• It’s pretty normal to read case studies and testimonials from similar organizations that have successfully used the software. If you wanted to go beyond what’s on the surface, you could also privately reach out to people from these case studies or testimonials to hear from them directly. They may be able to provide some more specific feedback than what was presented by the vendor.
  • If you’ve clearly defined the desired insights and metrics for success upfront, you’ll be in a better position to weigh up your options. Ensure the fundamentals are ticked off, then you can compare other features and the nice-to-haves separately.
  • Make sure you give the trial period a thorough test. Remember, while you’re comparing the platforms and using your new systems, you might just discover some insights that could help you move the needle of success. If it’s there for the taking, why not take full advantage of it – even before you’re officially a customer? That would make for a stronger business case as well.


I don’t have time to review all possible tools out there.

Time has that uncanny ability of getting away from us. Not only can time fly by, it’s also compounded by the ever increasing number of options available on the market. There just simply isn’t enough daylight (or nighttime) hours to assess them all. So, what can you do?

  • Have a really clear idea of the outcome, the ideal future state of your organization. From this, you’ll have a much easier task of prioritizing essential features and requirements. This should help to narrow down your options and make the task seem less onerous. For instance, does it need to have end-to-end capability across the entire market research process? Or is it ok to be a best-in-class option in say data analysis and reporting? Some may prefer the ease of a one-size-fits-all platform, even if it does limit them to a single source of data collection, whilst others may like ability to analyze multiple data sources really well.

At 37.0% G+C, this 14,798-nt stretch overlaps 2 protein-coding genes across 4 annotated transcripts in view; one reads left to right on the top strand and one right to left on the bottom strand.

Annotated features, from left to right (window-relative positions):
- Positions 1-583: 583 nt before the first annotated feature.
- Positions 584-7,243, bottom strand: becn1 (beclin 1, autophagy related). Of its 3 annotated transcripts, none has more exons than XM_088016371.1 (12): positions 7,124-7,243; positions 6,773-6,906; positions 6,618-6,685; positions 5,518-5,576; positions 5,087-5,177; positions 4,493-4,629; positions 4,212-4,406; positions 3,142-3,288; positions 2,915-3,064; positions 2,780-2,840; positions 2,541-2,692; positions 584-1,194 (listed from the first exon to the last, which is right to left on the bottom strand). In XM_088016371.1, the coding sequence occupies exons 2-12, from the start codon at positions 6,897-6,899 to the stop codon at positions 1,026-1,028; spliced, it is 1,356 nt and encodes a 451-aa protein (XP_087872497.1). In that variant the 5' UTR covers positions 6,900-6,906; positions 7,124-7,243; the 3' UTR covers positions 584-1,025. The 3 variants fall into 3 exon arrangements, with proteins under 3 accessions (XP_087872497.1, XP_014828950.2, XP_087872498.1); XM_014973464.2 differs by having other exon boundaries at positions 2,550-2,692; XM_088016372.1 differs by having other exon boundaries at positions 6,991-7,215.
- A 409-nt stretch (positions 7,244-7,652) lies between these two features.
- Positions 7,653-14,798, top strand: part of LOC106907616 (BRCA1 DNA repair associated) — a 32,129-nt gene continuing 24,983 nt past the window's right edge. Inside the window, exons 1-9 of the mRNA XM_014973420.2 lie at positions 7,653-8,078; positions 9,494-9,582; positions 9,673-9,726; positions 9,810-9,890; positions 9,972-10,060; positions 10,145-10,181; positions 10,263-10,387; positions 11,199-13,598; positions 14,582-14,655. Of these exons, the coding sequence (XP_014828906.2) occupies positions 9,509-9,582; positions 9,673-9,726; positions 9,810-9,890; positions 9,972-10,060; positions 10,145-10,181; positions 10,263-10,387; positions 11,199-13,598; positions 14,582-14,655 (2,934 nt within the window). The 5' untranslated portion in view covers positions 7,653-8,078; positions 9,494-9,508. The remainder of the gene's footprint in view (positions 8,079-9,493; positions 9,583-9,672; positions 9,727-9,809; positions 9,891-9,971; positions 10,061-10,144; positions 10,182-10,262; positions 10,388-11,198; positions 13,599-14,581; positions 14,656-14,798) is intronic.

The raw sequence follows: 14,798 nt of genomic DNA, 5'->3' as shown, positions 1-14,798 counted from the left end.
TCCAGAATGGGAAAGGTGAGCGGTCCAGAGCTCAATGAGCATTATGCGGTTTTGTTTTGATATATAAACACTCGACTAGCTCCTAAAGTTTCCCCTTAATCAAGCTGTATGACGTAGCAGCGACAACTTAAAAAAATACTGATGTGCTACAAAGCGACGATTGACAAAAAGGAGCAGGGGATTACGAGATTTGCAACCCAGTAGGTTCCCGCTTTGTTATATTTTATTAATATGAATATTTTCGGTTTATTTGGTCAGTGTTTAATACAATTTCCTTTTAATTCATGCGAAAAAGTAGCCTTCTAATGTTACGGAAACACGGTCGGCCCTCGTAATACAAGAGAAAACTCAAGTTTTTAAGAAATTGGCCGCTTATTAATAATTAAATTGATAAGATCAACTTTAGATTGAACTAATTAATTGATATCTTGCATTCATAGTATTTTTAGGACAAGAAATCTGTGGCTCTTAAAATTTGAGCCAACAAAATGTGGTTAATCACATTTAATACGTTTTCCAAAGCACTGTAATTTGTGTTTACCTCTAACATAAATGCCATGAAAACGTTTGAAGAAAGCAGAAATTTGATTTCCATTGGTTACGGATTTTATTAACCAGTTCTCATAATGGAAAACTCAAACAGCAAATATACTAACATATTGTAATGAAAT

• You don’t have to do it all. Rather than take the all weight of the initial research phase, why not delegate this step and the screening process to a team or an individual? They may help bring perspective that you overlooked.
  • Leverage online software review platforms and industry reports. Insights Association have the PAIR Network, Greenbook have theirs, ESOMAR have one, Insight Platforms have some great resources, as does Quirk’s. And don’t forget the likes of broader comparison sites like Capterra, G2, and Software Advice. Just remember, these last three don’t necessarily serve the needs and nuances of the market research sector.


Technical Capabilities and Requirements

How can I be sure the data is accurate and reliable?

While the promise of big data is well and truly here, there are still plenty of good reminders of why we need to respect and take proper care of consumer data. Major research associations from around the world have each published a Code of Conduct, which generally provides a great foundation for assessing the accuracy of the data you will receive from your proposed vendor. You may wonder how taking care of data applies to accuracy and reliability. In our opinion, it’s everything. If a software provider adheres to industry specific codes of conduct, then that’s a great sign. It also gives you a good idea that they know what it means to operate in your industry.